Sustainability was presented as an agenda to simultaneously solve the global environmental problem and to facilitate the economic development of the poor, particularly those in the Third World. Whereas in 1972 the environment had been placed on the global political agenda, in 1992 the environment was placed on the global economic agenda. Thus the principles of sustainability can be distilled into four broad policies that have since become the basis for much global action.
Principles of Global Sustainability
The following four principles are derived from the Brundtland Report and are the fundamental approaches to global sustainability that must apply simultaneously to any approach to the future.
1. The elimination of poverty, especially in the Third World, is necessary not just on human grounds but as an environmental issue.
The Brundtland Report presented evidence from around the globe that poverty is one factor degrading the environment because populations grow rapidly when they are based on subsistence agriculture or fishing or plant collection. In the past, the population of subsistence communities was controlled by high death rates, but the globalization of health care has meant that there is no way forward to a new equilibrium but to reduce birth rates. This seems only to occur sustainably when families want fewer children, not more, and in subsistence economies children are a source of wealth and security (United Nations, 1987).
Where economic and social development do not occur and populations continue growing, the environment inevitably suffers. This feeds back in a poverty cycle—for example, much of the Rwanda tragedy in the mid 1990s has been traced to this process (UN Centre for Human Settlements, 1997). Grassroots economic and social development (particularly women's rights) are necessary to break this cycle (United Nations, 1987). The alternative is a constant degradation of the "commons" as more forest is cleared, more soil is overgrazed, more fisheries are destocked (Hardin, 1968). Thus Third World economic and social development are precursors to global sustainability.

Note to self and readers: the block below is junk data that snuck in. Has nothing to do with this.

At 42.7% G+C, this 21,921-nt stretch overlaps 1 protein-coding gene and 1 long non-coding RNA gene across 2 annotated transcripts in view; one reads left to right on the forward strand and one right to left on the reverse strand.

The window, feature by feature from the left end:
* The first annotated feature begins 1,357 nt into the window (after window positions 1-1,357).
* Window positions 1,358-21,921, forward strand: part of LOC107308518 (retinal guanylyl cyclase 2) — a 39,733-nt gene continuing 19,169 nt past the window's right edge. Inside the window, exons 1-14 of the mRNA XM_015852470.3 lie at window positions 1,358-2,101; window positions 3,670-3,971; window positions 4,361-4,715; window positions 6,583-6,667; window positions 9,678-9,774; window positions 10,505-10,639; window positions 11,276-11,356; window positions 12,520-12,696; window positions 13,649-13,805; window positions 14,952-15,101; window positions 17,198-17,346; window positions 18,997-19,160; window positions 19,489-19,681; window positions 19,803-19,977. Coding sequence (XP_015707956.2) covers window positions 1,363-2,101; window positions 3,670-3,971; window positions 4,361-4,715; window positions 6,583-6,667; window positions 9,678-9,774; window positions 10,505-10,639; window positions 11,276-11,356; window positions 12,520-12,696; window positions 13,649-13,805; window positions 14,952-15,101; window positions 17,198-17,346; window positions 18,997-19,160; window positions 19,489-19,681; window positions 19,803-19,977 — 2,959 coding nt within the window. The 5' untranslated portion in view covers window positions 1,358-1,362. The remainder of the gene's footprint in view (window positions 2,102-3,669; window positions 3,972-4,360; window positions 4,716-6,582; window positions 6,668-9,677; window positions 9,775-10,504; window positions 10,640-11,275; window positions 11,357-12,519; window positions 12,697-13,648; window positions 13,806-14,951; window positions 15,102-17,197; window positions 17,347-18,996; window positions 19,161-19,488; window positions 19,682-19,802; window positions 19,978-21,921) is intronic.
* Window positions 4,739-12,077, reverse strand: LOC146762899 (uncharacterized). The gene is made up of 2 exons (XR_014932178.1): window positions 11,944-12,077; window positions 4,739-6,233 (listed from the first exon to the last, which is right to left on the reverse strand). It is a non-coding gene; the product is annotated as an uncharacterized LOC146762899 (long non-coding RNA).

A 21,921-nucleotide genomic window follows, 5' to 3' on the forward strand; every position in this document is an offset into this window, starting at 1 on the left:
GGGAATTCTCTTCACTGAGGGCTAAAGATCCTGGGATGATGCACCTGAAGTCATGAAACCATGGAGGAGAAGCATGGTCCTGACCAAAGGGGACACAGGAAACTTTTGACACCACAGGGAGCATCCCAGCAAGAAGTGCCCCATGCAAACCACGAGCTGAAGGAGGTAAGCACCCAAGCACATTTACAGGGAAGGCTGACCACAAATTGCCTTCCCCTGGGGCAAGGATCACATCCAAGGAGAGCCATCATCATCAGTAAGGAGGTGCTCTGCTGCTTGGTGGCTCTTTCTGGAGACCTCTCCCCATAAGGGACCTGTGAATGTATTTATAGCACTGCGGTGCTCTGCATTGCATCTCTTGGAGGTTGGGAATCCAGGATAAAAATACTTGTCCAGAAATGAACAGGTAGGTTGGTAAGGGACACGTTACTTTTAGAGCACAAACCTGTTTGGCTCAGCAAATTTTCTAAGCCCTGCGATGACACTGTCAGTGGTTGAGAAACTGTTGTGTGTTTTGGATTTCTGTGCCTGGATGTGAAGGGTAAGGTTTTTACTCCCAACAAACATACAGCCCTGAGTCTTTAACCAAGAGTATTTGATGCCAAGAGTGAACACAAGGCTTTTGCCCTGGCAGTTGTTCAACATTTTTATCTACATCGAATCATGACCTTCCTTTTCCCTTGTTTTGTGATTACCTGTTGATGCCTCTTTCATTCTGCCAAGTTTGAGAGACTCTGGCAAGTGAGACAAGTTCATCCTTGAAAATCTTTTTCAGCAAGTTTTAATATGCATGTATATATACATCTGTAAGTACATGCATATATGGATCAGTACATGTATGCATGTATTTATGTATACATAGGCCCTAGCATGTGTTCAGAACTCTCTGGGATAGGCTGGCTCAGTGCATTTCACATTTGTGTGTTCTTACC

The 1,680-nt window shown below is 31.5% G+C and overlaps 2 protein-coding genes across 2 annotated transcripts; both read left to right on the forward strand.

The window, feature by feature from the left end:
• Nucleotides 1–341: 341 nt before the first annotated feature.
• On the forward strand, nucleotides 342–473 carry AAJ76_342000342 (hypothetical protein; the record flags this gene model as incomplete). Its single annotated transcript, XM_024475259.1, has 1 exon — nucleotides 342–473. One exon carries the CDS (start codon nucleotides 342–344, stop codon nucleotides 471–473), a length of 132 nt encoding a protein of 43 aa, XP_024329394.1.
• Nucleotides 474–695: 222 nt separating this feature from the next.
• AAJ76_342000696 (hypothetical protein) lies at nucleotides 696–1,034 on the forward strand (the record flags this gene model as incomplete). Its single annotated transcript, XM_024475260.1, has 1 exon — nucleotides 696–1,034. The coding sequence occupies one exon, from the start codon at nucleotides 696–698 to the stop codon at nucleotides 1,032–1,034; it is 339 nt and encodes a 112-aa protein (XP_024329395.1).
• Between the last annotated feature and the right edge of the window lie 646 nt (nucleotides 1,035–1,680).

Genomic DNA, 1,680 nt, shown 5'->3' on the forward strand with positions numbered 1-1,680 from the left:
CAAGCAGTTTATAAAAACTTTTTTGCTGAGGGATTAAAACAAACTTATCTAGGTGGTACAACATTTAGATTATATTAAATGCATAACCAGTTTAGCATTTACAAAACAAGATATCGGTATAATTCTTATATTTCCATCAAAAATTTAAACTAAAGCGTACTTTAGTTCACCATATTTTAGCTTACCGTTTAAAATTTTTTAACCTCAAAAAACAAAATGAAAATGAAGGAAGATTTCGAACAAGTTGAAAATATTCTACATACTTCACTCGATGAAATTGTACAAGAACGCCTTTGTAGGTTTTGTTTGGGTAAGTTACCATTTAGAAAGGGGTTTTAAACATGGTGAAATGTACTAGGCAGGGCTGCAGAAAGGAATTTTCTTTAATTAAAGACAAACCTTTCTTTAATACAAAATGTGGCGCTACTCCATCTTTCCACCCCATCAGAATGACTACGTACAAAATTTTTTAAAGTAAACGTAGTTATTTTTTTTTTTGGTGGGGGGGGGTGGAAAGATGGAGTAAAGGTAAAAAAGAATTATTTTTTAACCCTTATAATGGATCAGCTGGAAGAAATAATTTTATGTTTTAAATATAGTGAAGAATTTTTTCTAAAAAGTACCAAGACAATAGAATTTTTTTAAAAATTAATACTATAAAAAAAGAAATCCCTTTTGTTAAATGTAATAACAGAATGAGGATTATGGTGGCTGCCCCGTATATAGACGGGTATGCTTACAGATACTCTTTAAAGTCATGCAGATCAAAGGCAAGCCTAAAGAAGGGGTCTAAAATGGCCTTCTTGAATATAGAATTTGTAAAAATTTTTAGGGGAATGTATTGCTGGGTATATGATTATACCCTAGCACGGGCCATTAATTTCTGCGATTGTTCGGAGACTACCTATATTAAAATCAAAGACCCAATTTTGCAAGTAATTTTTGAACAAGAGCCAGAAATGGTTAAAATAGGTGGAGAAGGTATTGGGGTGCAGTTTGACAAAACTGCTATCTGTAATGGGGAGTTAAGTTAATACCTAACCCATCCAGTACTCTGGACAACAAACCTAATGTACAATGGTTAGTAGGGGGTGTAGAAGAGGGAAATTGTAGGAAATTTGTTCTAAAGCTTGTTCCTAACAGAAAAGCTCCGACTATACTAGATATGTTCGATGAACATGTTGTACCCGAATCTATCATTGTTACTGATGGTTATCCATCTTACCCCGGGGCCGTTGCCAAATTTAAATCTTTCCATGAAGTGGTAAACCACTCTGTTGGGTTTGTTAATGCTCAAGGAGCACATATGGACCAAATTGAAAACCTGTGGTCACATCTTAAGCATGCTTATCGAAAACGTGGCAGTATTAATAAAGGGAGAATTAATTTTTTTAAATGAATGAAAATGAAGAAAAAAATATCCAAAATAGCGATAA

2. The First World must reduce its consumption of resources and production of wastes.
The average American (or Australian) consumes natural resources at a rate 50 times that of the average Indian, and the poorest groups in abject poverty across the world consume 500 times less. Raising the standard of living of the global poor from 1/500th to 1/50th would not be a huge extra strain on resources. The primary responsibility for reducing impact on global resources lies in the rich part of the world.
Such a goal cannot be achieved without economic and social change. For example, industry cannot continue with 1980s machinery; it must develop new technology for replacing CFCs, for using less energy, and for switching to new renewable fuels and more efficient materials. Such change requires economic and social development. Cities will not be less energy-intensive if they are frozen in their sprawling 1980s structures, and they can rebuild in more compact, transit-oriented forms only if they are growing economically and socially. Thus First World economic and social development are precursors to global sustainability, but they must be much less resource-intensive in the future.
3. Global cooperation on environmental issues is no longer a soft option.
Hazardous wastes, greenhouse gases, CFCs, and the loss of biological diversity are examples of environmental problems that will not be solved if some nations decide to hide from the necessary changes. The spread of international best practice on these issues is not a management fad, nor a conspiracy for world domination from certain industries or advanced nations—it is essential for the future of the world. Thus a global orientation is a precursor to understanding sustainability.
4. Change toward sustainability can occur only with community-based approaches that take local cultures seriously.